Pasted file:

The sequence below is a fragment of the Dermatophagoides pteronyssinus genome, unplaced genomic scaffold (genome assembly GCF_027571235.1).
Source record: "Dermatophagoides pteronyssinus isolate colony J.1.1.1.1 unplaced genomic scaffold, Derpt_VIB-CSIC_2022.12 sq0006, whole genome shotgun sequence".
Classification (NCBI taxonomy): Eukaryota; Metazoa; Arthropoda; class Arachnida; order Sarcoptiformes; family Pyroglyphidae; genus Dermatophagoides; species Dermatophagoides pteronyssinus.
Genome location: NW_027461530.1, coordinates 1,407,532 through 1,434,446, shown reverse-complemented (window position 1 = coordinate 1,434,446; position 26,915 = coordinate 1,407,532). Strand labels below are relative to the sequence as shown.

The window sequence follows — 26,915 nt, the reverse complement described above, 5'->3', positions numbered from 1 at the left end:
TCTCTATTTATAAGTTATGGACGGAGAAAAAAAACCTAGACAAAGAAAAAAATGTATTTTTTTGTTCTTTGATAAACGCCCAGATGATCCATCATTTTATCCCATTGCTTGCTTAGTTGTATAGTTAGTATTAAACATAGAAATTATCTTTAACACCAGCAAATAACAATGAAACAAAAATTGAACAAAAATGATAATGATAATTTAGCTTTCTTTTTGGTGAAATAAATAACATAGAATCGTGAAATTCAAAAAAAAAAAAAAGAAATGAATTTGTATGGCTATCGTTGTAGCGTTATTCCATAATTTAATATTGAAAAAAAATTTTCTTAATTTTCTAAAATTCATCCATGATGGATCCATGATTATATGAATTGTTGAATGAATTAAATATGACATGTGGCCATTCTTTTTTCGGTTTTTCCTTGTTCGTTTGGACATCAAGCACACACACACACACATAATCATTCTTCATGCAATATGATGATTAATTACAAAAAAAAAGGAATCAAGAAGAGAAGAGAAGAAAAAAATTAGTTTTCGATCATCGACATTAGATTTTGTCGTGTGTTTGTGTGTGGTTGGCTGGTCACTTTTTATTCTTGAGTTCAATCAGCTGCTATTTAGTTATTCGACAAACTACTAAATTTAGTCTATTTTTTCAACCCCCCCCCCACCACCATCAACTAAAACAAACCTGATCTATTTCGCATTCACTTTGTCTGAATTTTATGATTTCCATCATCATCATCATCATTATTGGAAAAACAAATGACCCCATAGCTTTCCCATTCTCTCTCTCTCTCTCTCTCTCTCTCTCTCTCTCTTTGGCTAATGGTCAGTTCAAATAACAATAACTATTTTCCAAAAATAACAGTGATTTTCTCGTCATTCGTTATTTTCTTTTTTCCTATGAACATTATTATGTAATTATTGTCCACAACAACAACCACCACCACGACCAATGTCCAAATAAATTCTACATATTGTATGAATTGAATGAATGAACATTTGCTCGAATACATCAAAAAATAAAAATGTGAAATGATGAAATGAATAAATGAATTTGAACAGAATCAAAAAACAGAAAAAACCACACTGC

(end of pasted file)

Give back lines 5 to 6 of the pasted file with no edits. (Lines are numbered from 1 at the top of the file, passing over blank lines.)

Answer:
The window sequence follows — 26,915 nt, the reverse complement described above, 5'->3', positions numbered from 1 at the left end:
TCTCTATTTATAAGTTATGGACGGAGAAAAAAAACCTAGACAAAGAAAAAAATGTATTTTTTTGTTCTTTGATAAACGCCCAGATGATCCATCATTTTATCCCATTGCTTGCTTAGTTGTATAGTTAGTATTAAACATAGAAATTATCTTTAACACCAGCAAATAACAATGAAACAAAAATTGAACAAAAATGATAATGATAATTTAGCTTTCTTTTTGGTGAAATAAATAACATAGAATCGTGAAATTCAAAAAAAAAAAAAAGAAATGAATTTGTATGGCTATCGTTGTAGCGTTATTCCATAATTTAATATTGAAAAAAAATTTTCTTAATTTTCTAAAATTCATCCATGATGGATCCATGATTATATGAATTGTTGAATGAATTAAATATGACATGTGGCCATTCTTTTTTCGGTTTTTCCTTGTTCGTTTGGACATCAAGCACACACACACACACATAATCATTCTTCATGCAATATGATGATTAATTACAAAAAAAAAGGAATCAAGAAGAGAAGAGAAGAAAAAAATTAGTTTTCGATCATCGACATTAGATTTTGTCGTGTGTTTGTGTGTGGTTGGCTGGTCACTTTTTATTCTTGAGTTCAATCAGCTGCTATTTAGTTATTCGACAAACTACTAAATTTAGTCTATTTTTTCAACCCCCCCCCCACCACCATCAACTAAAACAAACCTGATCTATTTCGCATTCACTTTGTCTGAATTTTATGATTTCCATCATCATCATCATCATTATTGGAAAAACAAATGACCCCATAGCTTTCCCATTCTCTCTCTCTCTCTCTCTCTCTCTCTCTCTCTCTTTGGCTAATGGTCAGTTCAAATAACAATAACTATTTTCCAAAAATAACAGTGATTTTCTCGTCATTCGTTATTTTCTTTTTTCCTATGAACATTATTATGTAATTATTGTCCACAACAACAACCACCACCACGACCAATGTCCAAATAAATTCTACATATTGTATGAATTGAATGAATGAACATTTGCTCGAATACATCAAAAAATAAAAATGTGAAATGATGAAATGAATAAATGAATTTGAACAGAATCAAAAAACAGAAAAAACCACACTGC